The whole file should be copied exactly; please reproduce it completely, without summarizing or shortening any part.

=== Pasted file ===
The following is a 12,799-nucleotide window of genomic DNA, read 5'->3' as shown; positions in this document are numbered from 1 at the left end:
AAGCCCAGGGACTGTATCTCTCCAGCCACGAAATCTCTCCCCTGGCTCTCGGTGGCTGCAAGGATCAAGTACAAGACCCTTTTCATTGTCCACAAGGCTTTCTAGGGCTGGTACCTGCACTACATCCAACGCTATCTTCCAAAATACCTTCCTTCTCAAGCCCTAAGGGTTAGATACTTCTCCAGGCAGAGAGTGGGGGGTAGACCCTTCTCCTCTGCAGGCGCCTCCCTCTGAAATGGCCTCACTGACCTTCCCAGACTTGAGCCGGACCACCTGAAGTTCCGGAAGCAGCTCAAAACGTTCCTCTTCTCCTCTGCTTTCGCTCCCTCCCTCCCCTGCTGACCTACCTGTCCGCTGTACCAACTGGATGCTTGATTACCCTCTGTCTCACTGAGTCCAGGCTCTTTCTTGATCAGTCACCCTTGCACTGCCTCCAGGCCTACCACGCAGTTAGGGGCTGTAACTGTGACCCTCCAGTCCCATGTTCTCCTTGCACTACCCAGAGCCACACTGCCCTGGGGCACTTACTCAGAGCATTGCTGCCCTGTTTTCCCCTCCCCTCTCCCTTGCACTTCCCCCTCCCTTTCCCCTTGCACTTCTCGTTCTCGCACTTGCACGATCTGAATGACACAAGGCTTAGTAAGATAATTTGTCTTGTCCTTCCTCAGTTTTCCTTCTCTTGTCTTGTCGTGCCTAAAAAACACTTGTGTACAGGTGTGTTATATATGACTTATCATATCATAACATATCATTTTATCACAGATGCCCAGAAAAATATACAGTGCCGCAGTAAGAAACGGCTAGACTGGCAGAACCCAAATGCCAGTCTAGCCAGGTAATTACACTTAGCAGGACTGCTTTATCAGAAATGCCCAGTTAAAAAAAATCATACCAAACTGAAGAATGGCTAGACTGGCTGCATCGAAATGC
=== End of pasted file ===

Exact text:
The following is a 12,799-nucleotide window of genomic DNA, read 5'->3' as shown; positions in this document are numbered from 1 at the left end:
AAGCCCAGGGACTGTATCTCTCCAGCCACGAAATCTCTCCCCTGGCTCTCGGTGGCTGCAAGGATCAAGTACAAGACCCTTTTCATTGTCCACAAGGCTTTCTAGGGCTGGTACCTGCACTACATCCAACGCTATCTTCCAAAATACCTTCCTTCTCAAGCCCTAAGGGTTAGATACTTCTCCAGGCAGAGAGTGGGGGGTAGACCCTTCTCCTCTGCAGGCGCCTCCCTCTGAAATGGCCTCACTGACCTTCCCAGACTTGAGCCGGACCACCTGAAGTTCCGGAAGCAGCTCAAAACGTTCCTCTTCTCCTCTGCTTTCGCTCCCTCCCTCCCCTGCTGACCTACCTGTCCGCTGTACCAACTGGATGCTTGATTACCCTCTGTCTCACTGAGTCCAGGCTCTTTCTTGATCAGTCACCCTTGCACTGCCTCCAGGCCTACCACGCAGTTAGGGGCTGTAACTGTGACCCTCCAGTCCCATGTTCTCCTTGCACTACCCAGAGCCACACTGCCCTGGGGCACTTACTCAGAGCATTGCTGCCCTGTTTTCCCCTCCCCTCTCCCTTGCACTTCCCCCTCCCTTTCCCCTTGCACTTCTCGTTCTCGCACTTGCACGATCTGAATGACACAAGGCTTAGTAAGATAATTTGTCTTGTCCTTCCTCAGTTTTCCTTCTCTTGTCTTGTCGTGCCTAAAAAACACTTGTGTACAGGTGTGTTATATATGACTTATCATATCATAACATATCATTTTATCACAGATGCCCAGAAAAATATACAGTGCCGCAGTAAGAAACGGCTAGACTGGCAGAACCCAAATGCCAGTCTAGCCAGGTAATTACACTTAGCAGGACTGCTTTATCAGAAATGCCCAGTTAAAAAAAATCATACCAAACTGAAGAATGGCTAGACTGGCTGCATCGAAATGC